OMP is designed to assist university presses, learned societies, and scholar-publishers interested in publishing scholarly books in print-on-demand and multiple electronic formats, whether on an open access or purchase basis. OMP is intended to:

              • Handle edited volumes, with different authors for each chapter;
              • Involve editors, authors, reviewers, designers, indexers, and others in book production;
              • See submission through multiple rounds of both internal and external reviews;
              • Utilize industry standard ONIX for bookseller metadata requirements (e.g., Amazon);
              • Create document libraries for submissions, recording contracts, permissions, etc.;
              • Handle thumbnail covers in Catalog, as well as Spotlight features; and
              • Enable Series Editors to see books through review to publication.

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                "Beyond TEI: Returning the Text to the Reader"

                Posted in E-Books, Metadata, Publishing, Scholarly Communication on March 20th, 2013

                Christian Wittern has published "Beyond TEI: Returning the Text to the Reader" in the latest issue of the Journal of the Text Encoding Initiative.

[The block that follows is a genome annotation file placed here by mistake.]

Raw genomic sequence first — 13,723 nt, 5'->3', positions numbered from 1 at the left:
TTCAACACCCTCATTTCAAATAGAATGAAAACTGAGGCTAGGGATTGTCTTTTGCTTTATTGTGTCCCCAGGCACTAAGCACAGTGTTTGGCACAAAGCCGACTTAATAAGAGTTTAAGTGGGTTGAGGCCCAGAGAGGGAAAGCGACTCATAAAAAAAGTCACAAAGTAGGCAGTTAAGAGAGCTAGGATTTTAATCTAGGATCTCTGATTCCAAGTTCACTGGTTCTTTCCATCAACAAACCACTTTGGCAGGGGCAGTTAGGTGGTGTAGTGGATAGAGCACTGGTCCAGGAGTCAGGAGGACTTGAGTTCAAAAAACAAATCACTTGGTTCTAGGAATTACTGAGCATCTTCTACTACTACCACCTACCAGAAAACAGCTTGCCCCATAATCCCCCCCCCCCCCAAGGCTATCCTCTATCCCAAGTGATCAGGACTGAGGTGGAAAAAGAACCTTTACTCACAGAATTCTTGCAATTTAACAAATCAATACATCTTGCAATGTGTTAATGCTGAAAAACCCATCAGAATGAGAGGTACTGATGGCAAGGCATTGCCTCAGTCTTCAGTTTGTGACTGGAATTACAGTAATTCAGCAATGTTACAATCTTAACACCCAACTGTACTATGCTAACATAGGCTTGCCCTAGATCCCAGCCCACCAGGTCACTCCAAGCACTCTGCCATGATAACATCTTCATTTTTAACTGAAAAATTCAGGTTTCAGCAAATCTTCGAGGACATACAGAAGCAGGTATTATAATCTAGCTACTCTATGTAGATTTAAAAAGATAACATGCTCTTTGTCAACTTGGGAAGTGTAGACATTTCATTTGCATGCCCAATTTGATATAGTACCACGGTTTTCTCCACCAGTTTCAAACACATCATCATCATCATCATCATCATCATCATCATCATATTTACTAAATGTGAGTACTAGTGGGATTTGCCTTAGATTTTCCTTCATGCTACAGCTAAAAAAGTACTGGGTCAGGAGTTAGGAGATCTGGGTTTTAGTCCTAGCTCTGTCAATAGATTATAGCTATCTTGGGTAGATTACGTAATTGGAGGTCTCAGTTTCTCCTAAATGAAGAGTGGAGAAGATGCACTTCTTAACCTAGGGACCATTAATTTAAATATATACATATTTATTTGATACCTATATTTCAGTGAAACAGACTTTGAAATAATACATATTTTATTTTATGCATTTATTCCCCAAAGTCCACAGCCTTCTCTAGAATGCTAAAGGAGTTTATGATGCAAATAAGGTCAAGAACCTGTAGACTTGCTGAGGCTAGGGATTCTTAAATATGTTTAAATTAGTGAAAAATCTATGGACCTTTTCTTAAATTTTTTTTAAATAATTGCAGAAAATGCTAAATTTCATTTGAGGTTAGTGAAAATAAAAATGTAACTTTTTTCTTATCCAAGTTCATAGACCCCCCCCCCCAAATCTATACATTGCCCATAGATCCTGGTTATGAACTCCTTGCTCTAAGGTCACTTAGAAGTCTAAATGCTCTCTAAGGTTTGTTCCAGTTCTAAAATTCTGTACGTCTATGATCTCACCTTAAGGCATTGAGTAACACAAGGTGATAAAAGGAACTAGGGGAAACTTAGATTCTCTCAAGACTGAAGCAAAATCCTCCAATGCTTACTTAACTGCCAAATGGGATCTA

Here's an excerpt:

                Much research and effort has been invested in creating a versatile format for digital texts and the TEI is now widely used in many communities. Much less consolidated thought has been spend to publish and distribute digital texts in ways that are most useful to scholars. To remedy this situation, this paper proposes new, additional publication forms for digital texts through distributed version control systems. This will allow publication and maintainence of several different versions of a text. In some respects, this will be similar to publishing a college or paperback edition of the text established in a critical edition. In addition to this, the user of a text published through such a system can subscribe to later changes or corrections of an edition. The architectural model proposed in this paper tries to contribute to a fundamental protocol that could form the base for applications serving the long-term needs of research and scholarship.